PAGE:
Conscientes da importância que a intolerância alimentar tem, no Reino Unido está a decorrer a semana da intolerância, tendo como objectivo alertar a população para o facto de tanta gente se sentir mal ou ter dores sem uma explicação aparente para este facto.
Friday 27 January 2012
TV doctor says food intolerance is a ‘hidden epidemic’ that affects so many
Published on Monday 23 January 2012 09:26
A TV expert is raising awareness of food intolerances.
Dr Hilary Jones, the health editor for ITV’s Daybreak breakfast programme, hopes Food Intolerance Week – which starts today – will raise awareness of a condition which he believes is causing untold distress and suffering to millions.
‘Food intolerance isn’t uncommon but it is a hidden epidemic,’ he says.
‘It is thought that almost half of the population in the UK – 45 per cent – are intolerant to items in their diet but many are totally unaware of why they feel unwell or suffer pain.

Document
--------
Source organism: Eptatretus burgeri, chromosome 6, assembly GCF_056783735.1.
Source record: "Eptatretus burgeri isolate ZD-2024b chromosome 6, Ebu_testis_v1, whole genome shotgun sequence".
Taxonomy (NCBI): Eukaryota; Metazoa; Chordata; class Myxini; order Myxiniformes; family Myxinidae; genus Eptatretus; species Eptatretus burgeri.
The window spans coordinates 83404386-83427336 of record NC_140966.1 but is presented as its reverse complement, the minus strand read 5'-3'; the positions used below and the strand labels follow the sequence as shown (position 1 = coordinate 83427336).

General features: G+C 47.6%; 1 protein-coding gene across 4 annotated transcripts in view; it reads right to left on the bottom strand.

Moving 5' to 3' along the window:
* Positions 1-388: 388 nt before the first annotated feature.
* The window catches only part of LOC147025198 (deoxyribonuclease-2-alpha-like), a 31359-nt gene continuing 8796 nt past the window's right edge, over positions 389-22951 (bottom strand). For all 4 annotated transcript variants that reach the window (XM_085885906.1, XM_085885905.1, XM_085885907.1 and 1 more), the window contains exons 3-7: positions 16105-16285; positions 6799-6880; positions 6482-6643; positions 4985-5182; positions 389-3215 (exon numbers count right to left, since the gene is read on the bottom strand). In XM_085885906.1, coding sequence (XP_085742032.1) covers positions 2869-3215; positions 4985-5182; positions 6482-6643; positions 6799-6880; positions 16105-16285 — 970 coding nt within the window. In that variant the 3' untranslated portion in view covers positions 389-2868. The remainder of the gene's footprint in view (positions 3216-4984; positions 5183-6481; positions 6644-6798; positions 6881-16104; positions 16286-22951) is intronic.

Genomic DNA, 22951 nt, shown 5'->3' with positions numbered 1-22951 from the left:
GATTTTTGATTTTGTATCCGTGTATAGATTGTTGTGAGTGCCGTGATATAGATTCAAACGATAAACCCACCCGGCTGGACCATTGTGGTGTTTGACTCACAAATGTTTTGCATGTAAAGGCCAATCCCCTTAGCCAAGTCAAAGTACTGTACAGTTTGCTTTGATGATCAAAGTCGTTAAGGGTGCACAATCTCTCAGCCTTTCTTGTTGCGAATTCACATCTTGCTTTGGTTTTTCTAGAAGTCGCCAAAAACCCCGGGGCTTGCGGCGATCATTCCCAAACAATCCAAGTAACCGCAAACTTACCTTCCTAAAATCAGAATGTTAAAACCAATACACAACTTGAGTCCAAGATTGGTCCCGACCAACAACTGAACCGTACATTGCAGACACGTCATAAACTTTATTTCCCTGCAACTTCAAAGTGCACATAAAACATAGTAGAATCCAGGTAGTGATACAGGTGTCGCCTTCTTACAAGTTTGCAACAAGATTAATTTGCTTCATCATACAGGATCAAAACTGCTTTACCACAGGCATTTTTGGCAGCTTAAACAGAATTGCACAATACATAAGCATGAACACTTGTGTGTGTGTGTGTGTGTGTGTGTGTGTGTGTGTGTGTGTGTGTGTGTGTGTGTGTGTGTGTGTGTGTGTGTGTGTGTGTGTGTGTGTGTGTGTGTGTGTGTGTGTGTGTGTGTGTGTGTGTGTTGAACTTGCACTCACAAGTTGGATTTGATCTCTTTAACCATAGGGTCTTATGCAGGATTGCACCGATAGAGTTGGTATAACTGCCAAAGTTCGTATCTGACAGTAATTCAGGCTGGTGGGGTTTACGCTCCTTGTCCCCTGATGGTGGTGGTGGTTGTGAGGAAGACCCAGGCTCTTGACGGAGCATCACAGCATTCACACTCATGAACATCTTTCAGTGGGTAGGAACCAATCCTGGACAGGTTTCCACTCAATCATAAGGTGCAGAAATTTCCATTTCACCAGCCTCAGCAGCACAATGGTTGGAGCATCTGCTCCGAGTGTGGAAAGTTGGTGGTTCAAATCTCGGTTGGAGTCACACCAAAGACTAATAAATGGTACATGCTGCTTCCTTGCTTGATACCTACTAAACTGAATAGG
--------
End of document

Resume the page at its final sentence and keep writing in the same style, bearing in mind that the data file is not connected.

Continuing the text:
‘Yet as GPs we don’t get any training to speak of in food allergy or sensitivity, and there are only a handful of specialists in the country.’
Symptoms can range from bloating and migraines through to skin conditions such as eczema and gut and bowel problems.
Those suffering any symptoms, including pain and discomfort, should always consult their GP first to exclude other medical conditions, even if they suspect a food intolerance is to blame.
Intolerance happens when unpleasant symptoms occur after eating a substance which your body cannot handle because the digestive system does not produce sufficient quantities of a particular enzyme or chemical which is needed to break down the food and aid digestion.
Egg, soya, milk, gliadin (wheat, rye and barley), wheat and yeast are the most common triggers of food intolerance. These tend to be hidden ingredients in many foods, and can be found in pastries and processed meats as well as ice cream, yoghurt and cheese.